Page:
Norma Walton was unaware of any corporation who would have any claim or interest in the Wynford Property that is adverse or inconsistent with Wynford’s title to the Wynford units;
there were no special assessments contemplated by MTCC 1037 and there were no legal actions pending or in conflict by or against MTCC 1037;
Wynford had complied with all terms, conditions, rules and regulations contained in the respective Condominium Declaration, By-Laws and Regulations since Wynford purchased the Wynford units; and
the representations made to Trez in the Commitment Letter and the other related security arising therefrom was true and accurate.

In or around December 2013, MTCC 1037’s evidence is that the minority directors of the Board learned that the Waltons potentially had been negligent or worse fraudulent and acted in bad faith in their role as directors and officers of MTTC 1037. Subsequently, at a court ordered annual general meeting of MTCC 1037 held on February 13, 2014, the Waltons were removed as directors and a new board of directors was elected.

It was at this AGM that the MTCC 1037 unit owners learned for the first time that Wynford was in arrears of payment of its common element fees and that no statutory lien for common element fee arrears had been registered against the Wynford units. The new board did not learn the exact amount of the arrears until sometime in March 2014.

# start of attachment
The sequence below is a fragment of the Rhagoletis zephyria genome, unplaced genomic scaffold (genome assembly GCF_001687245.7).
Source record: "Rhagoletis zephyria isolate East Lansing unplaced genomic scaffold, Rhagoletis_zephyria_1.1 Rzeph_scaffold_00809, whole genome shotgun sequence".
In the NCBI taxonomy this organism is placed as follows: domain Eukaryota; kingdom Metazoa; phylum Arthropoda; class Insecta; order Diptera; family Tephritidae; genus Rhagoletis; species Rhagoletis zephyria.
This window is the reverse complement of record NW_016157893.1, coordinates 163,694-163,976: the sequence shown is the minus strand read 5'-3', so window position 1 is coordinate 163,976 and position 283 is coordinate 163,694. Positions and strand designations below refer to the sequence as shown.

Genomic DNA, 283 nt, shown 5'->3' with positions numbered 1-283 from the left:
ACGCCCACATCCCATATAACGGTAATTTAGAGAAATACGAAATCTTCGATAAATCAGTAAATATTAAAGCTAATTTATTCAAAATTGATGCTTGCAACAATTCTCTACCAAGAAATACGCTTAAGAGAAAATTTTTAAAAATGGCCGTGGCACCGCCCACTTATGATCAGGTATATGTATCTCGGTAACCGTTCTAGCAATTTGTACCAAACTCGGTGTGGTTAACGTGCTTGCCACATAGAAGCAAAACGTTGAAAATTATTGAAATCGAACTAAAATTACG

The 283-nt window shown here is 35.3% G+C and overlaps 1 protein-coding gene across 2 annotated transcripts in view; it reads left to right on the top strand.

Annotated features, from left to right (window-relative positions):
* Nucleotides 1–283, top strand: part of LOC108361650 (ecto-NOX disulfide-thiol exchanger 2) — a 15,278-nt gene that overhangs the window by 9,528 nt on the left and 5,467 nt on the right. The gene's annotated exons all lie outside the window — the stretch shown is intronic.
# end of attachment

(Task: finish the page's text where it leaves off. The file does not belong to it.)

In May 2014, the Receiver made payment of Wynford’s common element fee arrears to MTCC 1037 for the months of February, March and April 2014. The receiver then continued to keep Wynford’s common element fees current.

Wynford’s common element fee arrears are $1,284,508.23. Up to March 7, 2013, the date when the loan was fully advanced and the mortgage registered, Wynford’s arrears were $811,841.34.

MTCC 1037 has commenced an action against, among others, the Waltons and have sought, among other things, the following declarations against them: that they acted fraudulently, negligently and in bad faith by failing to pay Wynford’s share of its common expenses totaling $1,284,508.23; that they acted fraudulently, negligently and in bad faith by failing, as controlling members of the Board, to lien the Wynford units for arrears of the common element fees and that they breached the Act by failing to act honestly and in good faith.

It is interesting to note that at the time they bought their Wynford units, the Waltons were lawyers licenced and in good standing with the LSUC.